The dial is marked in minutes; positive means the sundial is ahead. In the days of celestial navigation, the EOT for the day was an essential input to a navigator's longitude calculation.
The small dial labeled 'Eclipse Simulator' has three icons in the outer ring, representing the Sun, Moon, and Earth's shadow and two thin red lines indicating the nodes of the Moon's orbit (points where it intersects the plane of the ecliptic). The icons are positioned around the ring according to their geocentric ecliptic longitude. When both the Sun and Moon coincide with a node then an eclipse is possible. The area inside the ring is normally empty but near the time of a lunar or solar eclipse an animation of the eclipse will appear there. Lunar eclipses are visible from an entire hemisphere of the Earth but solar eclipses are visible only from a very small area. See here for a list of times and locations of recent and upcoming eclipses (and much more).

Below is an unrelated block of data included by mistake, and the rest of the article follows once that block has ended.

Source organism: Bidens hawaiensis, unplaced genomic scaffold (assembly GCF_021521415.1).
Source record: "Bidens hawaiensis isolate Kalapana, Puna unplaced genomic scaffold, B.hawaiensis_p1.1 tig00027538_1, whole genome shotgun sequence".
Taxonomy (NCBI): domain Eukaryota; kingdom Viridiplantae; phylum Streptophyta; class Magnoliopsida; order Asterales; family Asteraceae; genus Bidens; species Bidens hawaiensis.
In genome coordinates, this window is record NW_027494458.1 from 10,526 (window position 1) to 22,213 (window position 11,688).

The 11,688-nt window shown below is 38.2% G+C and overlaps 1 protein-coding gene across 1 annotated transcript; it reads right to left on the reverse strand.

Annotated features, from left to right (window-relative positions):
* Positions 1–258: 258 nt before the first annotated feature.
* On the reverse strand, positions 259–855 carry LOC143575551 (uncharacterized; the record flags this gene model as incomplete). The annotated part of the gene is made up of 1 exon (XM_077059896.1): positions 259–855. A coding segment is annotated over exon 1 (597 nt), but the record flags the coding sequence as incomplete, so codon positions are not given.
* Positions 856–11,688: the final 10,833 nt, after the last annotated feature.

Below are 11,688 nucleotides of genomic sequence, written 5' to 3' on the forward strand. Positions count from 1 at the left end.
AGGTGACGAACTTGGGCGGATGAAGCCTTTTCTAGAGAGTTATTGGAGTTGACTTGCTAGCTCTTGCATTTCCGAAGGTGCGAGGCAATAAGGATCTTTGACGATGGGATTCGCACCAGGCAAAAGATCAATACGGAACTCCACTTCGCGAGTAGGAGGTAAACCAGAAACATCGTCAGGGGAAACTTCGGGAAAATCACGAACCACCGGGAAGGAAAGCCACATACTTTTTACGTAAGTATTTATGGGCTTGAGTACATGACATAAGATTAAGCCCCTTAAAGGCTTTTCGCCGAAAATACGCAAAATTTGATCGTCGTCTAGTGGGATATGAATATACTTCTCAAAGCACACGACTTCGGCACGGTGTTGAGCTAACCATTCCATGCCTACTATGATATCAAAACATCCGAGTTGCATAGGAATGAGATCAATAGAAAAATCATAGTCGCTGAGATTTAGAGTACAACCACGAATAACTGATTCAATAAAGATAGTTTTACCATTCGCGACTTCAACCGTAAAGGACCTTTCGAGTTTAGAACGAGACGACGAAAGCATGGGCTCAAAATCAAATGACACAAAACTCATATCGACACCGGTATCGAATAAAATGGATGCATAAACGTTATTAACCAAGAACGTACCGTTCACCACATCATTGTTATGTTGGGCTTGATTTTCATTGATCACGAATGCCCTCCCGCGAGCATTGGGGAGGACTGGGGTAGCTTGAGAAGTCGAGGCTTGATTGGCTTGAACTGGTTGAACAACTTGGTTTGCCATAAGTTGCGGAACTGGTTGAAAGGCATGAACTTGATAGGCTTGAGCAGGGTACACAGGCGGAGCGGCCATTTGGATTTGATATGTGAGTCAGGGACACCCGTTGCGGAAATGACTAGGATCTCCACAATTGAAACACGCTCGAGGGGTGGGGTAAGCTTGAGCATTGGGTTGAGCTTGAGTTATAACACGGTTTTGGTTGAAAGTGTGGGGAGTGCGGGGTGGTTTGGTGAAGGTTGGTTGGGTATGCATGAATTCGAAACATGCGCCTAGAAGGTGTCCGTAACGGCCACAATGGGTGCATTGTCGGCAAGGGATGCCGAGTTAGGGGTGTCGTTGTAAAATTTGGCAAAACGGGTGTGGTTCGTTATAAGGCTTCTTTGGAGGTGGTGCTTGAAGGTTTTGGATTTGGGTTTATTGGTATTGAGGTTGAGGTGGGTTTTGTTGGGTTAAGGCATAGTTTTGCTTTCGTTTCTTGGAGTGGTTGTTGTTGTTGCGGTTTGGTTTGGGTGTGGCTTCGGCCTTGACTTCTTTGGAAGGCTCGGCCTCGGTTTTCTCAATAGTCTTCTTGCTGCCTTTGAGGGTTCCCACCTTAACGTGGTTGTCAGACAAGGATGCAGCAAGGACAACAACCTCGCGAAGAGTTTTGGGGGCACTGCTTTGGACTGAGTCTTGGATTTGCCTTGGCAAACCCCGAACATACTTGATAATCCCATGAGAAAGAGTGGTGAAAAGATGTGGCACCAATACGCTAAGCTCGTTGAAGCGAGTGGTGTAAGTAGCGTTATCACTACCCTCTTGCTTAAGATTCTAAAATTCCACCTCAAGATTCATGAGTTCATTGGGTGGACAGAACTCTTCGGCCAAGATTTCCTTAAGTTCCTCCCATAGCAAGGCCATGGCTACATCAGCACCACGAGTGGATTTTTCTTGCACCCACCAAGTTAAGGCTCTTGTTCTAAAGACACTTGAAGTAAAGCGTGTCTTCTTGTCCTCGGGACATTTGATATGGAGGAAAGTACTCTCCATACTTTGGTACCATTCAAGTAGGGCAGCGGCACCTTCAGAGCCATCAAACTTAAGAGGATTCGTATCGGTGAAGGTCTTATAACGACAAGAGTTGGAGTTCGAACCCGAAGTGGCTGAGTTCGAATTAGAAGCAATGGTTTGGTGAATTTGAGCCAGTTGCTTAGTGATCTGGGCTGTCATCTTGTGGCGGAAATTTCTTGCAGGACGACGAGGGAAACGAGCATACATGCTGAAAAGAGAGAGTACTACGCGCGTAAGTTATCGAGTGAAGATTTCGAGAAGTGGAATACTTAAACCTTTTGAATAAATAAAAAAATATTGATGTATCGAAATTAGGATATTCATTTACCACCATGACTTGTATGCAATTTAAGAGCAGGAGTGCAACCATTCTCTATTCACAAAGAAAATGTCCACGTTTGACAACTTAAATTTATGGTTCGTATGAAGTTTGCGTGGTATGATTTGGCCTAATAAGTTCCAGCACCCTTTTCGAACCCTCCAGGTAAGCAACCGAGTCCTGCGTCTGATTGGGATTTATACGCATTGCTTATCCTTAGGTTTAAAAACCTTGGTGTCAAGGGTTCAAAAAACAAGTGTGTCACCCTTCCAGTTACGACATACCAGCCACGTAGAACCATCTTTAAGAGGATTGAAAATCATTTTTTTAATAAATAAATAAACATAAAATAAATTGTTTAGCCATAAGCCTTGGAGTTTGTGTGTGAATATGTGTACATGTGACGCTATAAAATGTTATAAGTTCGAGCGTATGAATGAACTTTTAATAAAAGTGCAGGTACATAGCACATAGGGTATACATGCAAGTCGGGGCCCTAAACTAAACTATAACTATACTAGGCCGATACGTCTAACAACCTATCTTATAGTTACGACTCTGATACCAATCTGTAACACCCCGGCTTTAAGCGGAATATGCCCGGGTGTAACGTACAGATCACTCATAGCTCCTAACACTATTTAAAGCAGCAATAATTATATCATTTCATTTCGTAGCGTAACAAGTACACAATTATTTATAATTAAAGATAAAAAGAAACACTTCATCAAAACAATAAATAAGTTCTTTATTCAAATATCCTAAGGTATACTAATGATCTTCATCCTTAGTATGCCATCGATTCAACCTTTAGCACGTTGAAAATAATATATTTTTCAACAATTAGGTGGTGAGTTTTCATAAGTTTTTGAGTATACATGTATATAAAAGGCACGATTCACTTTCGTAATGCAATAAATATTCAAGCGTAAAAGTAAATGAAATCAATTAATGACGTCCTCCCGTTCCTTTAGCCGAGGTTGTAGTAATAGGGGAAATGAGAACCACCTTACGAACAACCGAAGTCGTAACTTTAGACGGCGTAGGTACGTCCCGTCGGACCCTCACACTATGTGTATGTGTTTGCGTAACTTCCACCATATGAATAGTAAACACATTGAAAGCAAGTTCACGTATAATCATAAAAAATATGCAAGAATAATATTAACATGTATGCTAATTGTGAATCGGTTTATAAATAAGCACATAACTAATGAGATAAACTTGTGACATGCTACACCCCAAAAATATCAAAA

Since eclipses happen at (or very near) full moon and new moon, you can use the "phase" button in Set mode to move forward to new and full moon dates, and see if there is anything inside the Eclipse Simulator subdial. Eclipses will only happen when the red lines indicating the nodal points are close to the Sun and Moon. You may need to move forward or backward by hours or minutes from the phase point to see the point of maximum ecilpse at your location for a given eclipse. Note that solar eclipses, which are much rarer, typically are only visible on a portion of the Earth's surface. But you can simulate those eclipses with Emerald Observatory too, by entering the "location of maximum eclipse" into the latitude and longitude fields on the Settings page, and viewing the eclipse as it will appear there.